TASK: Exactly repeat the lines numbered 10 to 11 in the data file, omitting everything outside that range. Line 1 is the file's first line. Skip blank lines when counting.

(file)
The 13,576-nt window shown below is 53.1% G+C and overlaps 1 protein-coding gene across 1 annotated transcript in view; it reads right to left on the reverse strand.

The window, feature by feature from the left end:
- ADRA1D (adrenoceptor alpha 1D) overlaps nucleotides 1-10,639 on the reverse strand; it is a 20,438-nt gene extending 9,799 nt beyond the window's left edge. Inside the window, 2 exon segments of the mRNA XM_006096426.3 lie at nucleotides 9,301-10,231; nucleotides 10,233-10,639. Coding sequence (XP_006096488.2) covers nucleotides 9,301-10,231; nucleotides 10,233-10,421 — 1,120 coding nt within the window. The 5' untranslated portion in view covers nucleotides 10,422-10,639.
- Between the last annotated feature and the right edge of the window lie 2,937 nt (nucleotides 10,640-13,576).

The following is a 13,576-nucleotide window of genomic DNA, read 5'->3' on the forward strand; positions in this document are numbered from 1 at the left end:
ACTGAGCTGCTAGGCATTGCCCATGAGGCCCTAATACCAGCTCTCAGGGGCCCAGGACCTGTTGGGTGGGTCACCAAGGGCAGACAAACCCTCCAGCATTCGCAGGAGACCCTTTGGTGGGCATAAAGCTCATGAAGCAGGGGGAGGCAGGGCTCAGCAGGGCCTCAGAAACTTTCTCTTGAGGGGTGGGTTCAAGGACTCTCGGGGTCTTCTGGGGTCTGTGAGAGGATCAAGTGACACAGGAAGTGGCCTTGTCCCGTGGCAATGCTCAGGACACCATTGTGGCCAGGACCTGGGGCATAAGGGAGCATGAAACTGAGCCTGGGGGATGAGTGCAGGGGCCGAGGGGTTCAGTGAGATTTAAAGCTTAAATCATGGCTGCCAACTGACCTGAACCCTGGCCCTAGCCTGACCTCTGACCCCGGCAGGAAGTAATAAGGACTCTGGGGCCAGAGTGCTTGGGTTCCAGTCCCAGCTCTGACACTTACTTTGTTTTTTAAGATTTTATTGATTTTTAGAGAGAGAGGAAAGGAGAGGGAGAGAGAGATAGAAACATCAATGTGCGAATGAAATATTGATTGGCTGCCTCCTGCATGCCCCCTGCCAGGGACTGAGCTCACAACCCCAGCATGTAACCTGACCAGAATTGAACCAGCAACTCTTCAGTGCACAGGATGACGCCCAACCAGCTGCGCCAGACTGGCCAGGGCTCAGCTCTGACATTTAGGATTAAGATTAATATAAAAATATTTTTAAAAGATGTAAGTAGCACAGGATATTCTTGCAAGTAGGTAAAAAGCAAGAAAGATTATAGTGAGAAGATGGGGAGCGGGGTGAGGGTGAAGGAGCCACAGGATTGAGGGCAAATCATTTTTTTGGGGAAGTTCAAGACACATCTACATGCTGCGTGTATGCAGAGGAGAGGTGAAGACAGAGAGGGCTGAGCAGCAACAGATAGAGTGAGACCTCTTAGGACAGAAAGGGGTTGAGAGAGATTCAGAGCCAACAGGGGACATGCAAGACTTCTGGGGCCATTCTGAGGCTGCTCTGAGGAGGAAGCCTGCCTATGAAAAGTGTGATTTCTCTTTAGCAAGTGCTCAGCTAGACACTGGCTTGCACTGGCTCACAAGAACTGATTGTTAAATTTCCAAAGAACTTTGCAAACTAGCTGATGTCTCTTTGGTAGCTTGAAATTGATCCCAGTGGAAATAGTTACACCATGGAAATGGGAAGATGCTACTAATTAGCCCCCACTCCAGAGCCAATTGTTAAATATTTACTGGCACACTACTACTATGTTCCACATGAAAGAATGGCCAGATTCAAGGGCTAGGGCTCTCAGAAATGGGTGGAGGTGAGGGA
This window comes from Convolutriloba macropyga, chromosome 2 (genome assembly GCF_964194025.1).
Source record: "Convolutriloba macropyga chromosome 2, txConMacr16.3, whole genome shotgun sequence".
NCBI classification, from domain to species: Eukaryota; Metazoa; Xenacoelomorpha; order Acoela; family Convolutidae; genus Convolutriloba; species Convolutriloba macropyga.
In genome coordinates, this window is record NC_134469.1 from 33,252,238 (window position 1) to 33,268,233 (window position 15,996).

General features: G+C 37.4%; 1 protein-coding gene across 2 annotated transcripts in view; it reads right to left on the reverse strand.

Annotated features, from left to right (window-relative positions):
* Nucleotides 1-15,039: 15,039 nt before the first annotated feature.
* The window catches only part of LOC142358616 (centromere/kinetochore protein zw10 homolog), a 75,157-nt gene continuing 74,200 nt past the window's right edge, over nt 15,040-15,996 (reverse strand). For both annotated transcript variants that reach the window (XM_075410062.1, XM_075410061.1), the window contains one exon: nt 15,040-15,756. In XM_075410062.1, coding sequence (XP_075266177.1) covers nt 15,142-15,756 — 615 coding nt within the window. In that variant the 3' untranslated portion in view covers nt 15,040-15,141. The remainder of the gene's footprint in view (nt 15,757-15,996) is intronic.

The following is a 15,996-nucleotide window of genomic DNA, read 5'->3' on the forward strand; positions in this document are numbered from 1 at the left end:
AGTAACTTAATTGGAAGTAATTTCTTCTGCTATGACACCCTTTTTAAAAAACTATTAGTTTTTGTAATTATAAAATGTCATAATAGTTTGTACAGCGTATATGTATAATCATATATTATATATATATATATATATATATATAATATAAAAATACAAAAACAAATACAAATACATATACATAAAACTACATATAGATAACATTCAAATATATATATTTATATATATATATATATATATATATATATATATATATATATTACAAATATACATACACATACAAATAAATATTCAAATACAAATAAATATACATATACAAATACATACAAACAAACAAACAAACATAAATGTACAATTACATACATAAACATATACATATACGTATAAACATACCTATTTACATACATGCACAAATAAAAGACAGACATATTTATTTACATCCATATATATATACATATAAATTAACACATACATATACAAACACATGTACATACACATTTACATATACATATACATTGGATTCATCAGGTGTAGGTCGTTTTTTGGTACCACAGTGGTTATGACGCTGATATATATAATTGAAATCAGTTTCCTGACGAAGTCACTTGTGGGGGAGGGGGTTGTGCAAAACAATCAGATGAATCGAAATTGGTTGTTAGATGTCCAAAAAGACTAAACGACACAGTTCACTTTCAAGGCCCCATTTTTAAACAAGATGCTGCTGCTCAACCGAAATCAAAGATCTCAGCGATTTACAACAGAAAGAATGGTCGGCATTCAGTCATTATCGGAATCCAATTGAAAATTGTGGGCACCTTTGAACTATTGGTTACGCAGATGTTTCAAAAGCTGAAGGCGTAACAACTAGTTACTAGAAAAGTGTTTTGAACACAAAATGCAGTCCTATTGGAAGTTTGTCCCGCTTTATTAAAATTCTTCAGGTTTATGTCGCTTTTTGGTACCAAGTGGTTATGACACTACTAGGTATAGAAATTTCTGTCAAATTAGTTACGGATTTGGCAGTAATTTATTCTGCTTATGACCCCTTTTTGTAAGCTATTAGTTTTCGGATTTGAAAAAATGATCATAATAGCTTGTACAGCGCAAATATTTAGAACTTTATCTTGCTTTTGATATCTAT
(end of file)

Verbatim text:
In genome coordinates, this window is record NC_134469.1 from 33,252,238 (window position 1) to 33,268,233 (window position 15,996).

General features: G+C 37.4%; 1 protein-coding gene across 2 annotated transcripts in view; it reads right to left on the reverse strand.